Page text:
Also, my battery compartment has two large fuses. One is 300 amps and it is connected to the Xantrex inverter/charger. Tho other is 125 amps and it is connected to the coach 12v system. That makes sense to me, since the inverter is the big amp draw on the batteries, as it powers the 110v outlets. Apparently the Genset starter is powered by the coach batteries through the 12v circuitry, i.e., through the 125 amp fuse. I still don’t know why the second starter activation causes it to blow…
Mike
Your fuse is blowing because the 125 amp fuse is too small. The starter on the genset draws way more. It's a slow blow fuse, so it doesn't blow right away. It needs to be change to a 300amp fuse also as another poster mentioned. I've done that, and no problem since.
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Old 09-21-2021, 04:57 PM   #8
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A fuse is installed in a wire/circuit to protect against fires. The fuses are sized according to how many amps the wire can safely handle without starting on fire. I would check the wire size on each side of the fuse before increasing the fuse size. Rvs burn really fast.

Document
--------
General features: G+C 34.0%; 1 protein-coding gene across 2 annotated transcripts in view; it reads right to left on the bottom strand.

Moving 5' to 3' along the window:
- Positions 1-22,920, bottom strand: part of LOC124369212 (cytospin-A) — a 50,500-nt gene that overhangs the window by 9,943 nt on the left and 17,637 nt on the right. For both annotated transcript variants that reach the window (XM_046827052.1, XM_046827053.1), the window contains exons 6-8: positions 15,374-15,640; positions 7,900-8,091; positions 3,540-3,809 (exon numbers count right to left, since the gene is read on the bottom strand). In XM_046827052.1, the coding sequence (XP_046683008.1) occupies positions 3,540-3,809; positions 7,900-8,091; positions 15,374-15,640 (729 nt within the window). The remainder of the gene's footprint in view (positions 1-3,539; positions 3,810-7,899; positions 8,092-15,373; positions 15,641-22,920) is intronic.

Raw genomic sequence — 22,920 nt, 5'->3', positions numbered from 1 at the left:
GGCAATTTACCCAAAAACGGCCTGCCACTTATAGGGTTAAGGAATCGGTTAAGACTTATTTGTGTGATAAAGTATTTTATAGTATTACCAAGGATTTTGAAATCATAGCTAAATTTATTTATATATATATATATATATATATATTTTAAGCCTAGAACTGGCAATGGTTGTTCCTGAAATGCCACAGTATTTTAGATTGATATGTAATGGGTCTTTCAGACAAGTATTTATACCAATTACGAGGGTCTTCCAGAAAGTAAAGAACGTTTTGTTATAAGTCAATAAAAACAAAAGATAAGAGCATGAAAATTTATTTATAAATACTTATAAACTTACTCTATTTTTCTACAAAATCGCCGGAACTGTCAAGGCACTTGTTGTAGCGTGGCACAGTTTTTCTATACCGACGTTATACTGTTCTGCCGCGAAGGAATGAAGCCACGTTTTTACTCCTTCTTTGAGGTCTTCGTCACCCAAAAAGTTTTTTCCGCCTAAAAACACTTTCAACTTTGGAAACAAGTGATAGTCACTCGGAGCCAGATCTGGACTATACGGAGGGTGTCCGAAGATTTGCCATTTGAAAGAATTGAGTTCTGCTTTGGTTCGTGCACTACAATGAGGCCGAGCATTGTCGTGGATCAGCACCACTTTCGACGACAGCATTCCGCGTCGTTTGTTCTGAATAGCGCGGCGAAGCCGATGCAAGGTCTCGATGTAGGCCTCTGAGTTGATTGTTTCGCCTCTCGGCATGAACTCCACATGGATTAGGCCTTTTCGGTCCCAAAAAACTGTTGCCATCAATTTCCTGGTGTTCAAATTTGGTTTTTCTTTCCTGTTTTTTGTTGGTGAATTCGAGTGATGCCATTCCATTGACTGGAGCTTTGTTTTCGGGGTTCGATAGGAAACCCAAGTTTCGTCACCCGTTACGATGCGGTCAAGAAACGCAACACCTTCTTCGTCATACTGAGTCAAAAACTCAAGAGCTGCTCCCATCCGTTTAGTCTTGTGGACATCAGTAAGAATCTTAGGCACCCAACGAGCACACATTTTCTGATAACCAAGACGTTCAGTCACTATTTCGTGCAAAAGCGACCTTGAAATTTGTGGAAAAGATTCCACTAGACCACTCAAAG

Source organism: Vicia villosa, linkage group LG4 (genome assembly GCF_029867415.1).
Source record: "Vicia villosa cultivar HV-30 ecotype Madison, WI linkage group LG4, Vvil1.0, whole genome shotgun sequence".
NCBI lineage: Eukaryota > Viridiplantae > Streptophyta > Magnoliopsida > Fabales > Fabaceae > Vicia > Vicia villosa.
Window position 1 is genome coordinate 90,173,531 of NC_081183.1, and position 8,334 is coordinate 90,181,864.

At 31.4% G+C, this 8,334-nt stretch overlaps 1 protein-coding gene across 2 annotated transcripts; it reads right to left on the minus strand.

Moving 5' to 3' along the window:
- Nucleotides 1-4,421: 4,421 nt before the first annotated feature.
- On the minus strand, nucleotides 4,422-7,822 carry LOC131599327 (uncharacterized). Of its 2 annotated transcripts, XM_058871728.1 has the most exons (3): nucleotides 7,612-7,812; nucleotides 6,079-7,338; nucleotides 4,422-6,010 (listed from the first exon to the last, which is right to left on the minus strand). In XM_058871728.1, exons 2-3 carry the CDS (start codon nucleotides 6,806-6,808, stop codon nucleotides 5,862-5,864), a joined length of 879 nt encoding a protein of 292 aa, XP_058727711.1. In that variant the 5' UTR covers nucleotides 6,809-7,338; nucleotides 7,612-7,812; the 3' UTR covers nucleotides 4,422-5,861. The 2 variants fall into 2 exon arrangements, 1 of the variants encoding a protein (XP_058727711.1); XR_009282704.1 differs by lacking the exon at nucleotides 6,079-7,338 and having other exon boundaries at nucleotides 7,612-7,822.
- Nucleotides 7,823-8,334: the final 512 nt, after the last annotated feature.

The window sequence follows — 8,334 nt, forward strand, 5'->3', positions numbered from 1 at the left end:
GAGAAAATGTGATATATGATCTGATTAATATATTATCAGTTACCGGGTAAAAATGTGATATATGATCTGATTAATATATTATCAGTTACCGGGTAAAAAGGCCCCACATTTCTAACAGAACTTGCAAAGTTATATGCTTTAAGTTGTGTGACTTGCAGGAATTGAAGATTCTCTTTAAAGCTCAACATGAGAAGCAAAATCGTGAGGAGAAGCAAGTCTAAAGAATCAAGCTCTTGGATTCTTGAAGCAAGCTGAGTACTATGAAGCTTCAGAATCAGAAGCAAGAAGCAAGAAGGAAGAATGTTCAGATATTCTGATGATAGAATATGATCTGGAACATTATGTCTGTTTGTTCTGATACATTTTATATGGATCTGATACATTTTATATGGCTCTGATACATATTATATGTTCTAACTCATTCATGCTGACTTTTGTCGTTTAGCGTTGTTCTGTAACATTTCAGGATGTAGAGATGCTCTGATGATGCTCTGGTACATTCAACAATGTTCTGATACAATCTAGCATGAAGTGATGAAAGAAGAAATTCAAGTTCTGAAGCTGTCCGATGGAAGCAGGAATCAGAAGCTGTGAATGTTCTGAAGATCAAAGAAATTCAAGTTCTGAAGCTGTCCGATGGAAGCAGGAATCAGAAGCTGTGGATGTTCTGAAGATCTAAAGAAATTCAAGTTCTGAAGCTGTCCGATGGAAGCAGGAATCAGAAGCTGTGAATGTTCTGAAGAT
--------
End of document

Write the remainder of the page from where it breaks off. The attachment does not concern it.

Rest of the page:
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Old 09-21-2021, 08:47 PM   #9
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Originally Posted by vita1 View Post
A fuse is installed in a wire/circuit to protect against fires. The fuses are sized according to how many amps the wire can safely handle without starting on fire. I would check the wire size on each side of the fuse before increasing the fuse size. Rvs burn really fast.
Yes the wire size is important but in this case wire size is adequate. Winnebago undersized the fuse and fixed the problem in later production coaches. The diesel generator amp draw is much larger than the fuse installed as well. This was only for the 2020 View (and partial years). Sounds like a manufacture mistake for whatever reason.